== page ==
Bullet Train at Kanazawa Station
Situated on the mid-west coast of Honshu and noted for its maritime culture, Kanazawa proved to be a fascinating place. Nearly three hours on the bullet train was more like a magic carpet ride and we drew into ultra modern Kanazawa station on the minute. As with most major Japanese cities, the station has everything – malls, high rise hotels, department stores and everything in between. Just as well as the weather on our arrival was foul – like Tokyo only worse – and trapped us (at least Sally) in shopping mode – new shoes, new bag while yours truly minded the luggage. It was almost dark when we made it to the hotel – sleek looking in the reception area, but again a tiny room with locked window encouraging claustrophobia. But this hotel had the advantage of its very own onsen, Japanese for bath house where men and women, separately, go through the naked cleaning and bathing ritual. I found it very pleasant, if a little disconcerting. Sally couldn’t wait to enjoy the experience but unusual circumstances made it VERY disconcerting for her, but that’s a story to be told by her at another time.
The next day, our only full day in Kanazawa, mercifully stopped raining, though the clouds were low. It turned out to be perhaps our best day in Japan yet. We headed for the Kenruko-en Garden, one of the supposed three best in Japan. The autumn colours were splendid and the paths wandered through an extraordinary variety of small vistas including two small lakes, a quite steep hill over looking the whole garden, avenues of exotic tiny trees, some with leaves in brilliant red and others in various hues from soft yellow through to pinks, oranges and burgundies, all contrasted with the bright greens of the pine trees.
Across from the garden was the contemporary Art Museum, much praised In the blurb in our Lonely Planet guide. It is a big airy building, all white and glass panels with high ceilings. The exhibition filling it, I don’t know whether it was permanent or not, was devoted to the idea of new ways of living for the new age. Much of it celebrated a link between Danish and Japanese design and was full of fanciful and fabulous as well as more serious concepts. A Danish artist called Helman(?) Lehl (?) had lived on Okinawa in a beautiful beach house for many years and during this time had been disturbed by the huge amount of detritus washed up on the beaches, all cheap plastic bottles, rope and other rubbish. He was so concerned about this ruination of the pristine landscape that he decided to draw attention to the issue by creating an art collection based on this colourful rubbish and published a book devoted to the amazing series of art works. We turned into the next large room and there it all was, in great hangings, pillars, installations and extravagant chandeliers, distorted and exaggerated in crazy mirrors around the walls of the huge room.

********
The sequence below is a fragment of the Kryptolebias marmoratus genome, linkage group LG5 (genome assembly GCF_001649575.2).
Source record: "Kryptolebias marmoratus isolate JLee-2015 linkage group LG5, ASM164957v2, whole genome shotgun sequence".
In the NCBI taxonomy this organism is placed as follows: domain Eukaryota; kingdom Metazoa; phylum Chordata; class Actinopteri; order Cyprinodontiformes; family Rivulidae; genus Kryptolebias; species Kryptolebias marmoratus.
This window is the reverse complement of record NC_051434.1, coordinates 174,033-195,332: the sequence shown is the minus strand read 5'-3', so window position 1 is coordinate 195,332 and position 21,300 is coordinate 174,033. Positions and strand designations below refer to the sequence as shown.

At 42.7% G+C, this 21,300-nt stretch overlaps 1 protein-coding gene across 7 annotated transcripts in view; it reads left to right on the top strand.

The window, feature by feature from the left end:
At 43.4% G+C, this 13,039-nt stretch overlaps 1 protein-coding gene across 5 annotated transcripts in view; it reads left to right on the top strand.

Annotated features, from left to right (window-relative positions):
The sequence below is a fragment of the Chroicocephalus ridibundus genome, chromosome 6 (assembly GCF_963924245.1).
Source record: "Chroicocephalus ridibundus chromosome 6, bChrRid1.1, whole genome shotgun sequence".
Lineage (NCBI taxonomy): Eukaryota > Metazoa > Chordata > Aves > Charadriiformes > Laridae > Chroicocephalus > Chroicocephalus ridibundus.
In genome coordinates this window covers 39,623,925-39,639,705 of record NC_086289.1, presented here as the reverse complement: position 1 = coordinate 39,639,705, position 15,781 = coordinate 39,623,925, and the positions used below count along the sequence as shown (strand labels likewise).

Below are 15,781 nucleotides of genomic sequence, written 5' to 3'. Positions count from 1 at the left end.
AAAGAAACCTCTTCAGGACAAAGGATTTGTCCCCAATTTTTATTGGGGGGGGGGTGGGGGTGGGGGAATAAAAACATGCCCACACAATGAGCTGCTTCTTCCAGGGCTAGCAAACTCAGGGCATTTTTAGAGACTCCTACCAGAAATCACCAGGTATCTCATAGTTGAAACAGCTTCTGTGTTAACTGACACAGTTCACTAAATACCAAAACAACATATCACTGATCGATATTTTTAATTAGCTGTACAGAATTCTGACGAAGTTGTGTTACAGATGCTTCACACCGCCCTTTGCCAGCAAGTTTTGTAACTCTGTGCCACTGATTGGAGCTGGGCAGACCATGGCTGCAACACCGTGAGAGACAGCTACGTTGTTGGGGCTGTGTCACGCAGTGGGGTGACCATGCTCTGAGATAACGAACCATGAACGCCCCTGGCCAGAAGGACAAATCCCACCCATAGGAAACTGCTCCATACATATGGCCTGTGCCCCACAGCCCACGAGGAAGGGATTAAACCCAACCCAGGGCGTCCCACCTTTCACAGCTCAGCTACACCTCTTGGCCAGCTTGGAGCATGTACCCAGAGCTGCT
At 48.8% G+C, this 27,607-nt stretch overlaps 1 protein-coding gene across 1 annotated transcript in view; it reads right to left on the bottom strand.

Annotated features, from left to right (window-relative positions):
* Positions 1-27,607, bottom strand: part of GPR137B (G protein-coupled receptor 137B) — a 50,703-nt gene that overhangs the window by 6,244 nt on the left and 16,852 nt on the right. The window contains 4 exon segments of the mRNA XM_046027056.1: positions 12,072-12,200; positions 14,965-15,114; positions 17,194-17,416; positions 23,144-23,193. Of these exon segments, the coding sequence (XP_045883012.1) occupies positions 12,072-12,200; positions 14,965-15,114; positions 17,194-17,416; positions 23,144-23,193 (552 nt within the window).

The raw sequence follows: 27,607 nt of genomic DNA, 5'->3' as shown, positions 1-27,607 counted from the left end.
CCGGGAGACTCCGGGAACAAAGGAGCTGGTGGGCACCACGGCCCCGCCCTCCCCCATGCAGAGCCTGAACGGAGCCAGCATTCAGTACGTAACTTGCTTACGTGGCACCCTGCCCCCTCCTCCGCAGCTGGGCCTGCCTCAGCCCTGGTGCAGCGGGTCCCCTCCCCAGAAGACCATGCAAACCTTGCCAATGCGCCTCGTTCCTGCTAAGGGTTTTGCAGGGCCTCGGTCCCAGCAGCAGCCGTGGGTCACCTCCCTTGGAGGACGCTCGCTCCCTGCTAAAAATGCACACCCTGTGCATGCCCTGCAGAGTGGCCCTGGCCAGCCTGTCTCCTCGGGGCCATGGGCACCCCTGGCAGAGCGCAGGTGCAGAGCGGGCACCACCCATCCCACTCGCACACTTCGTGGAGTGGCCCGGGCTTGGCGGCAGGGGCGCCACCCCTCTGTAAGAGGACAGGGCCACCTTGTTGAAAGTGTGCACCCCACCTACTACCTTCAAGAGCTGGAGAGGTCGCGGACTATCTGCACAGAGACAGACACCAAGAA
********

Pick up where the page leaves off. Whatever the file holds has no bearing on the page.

There was another exhibition of his of found stones he discovered quite by chance somewhere in India, none larger than a fist but all with extraordinary coulours and tracery. Apparently these are mostly agate. The museum was full of droll and serious exhibits, superbly presented, always in English as well as Japanese. I could have stayed there all day.
Almost next door is the DT Suzuki museum, a permanent tribute to the famous Japanese philosopher and exponent of Japanese Zen Buddhism who lived a very long life from the late 19th century until 1962. It is housed in a beautiful purpose built house in a lovely setting on the side of a wooded hill, exuding a peaceful contemplative atmosphere with a shallow infinity lake and paths through the woods. Perhaps the most notable teacher of Zen Buddhism of the 20th century, he fell foul of many colleagues with his mid-century glorification of Japanese swordsmanship and its association with militarism.
On our way back to the hotel, we stopped at the Omi-Cho market that apparently rivals the Tsujita fish market in Tokyo which we missed. Not only the seafood, but the bewildering variety of fruit and veg (the ubiquitous persimmon and nashi apple/pear). I bought a cup of halved fresh figs having a wonderful depth of flavour, but the real mouth bursting experience was a single massive oyster I bought at one stall. I saw these huge gnarled pieces of rock the size of a small pineapple and wondered what they were until I saw a woman buy one for 5000 yen ($6). The stall owner went away and brought it back opened with a giant oyster inside, perhaps 12-15 centimetres long. I gaped, bought one and ate it with chop sticks in three pieces dipped in the offered lemon juice. What a taste explosion! I let nothing pass my lips until dinner so I could savour the after taste.
The exquisite Japanese cuisine has now become a national pastime and everyone partakes of it. One of the eating phenomena is the restaurant floor, or two, at the top of every department store and now at the top of modern hotels. These might contain 20 or even 30 restaurants of every different style of Japanese cooking plus plenty of foreign fusion styles too. All of them, cheaper and more pricey, seem to be full, with rows of chairs outside each one; people waiting for up to an hour to get in. At least in the smarter stores and hotels, these are not takeaway el cheapos, but both casual and more formal fine dining places, many where the diners sit at counters while the wizard at the hotplate does his stuff.
In Kanazawa, on the top floor of the 5 star station hotel, we entered a place where each table had a little double bowl deep fryer heated by a tiny flame the diner can adjust. The waiter then pours an aromatic stock into the bowls and we are given an array of raw vegetables, condiments, pickles and thin slices of pork or beef that we each cook to our taste in the stock. To the uninitiated like us, it’s a bit messy, but delicious and we left very satisfied.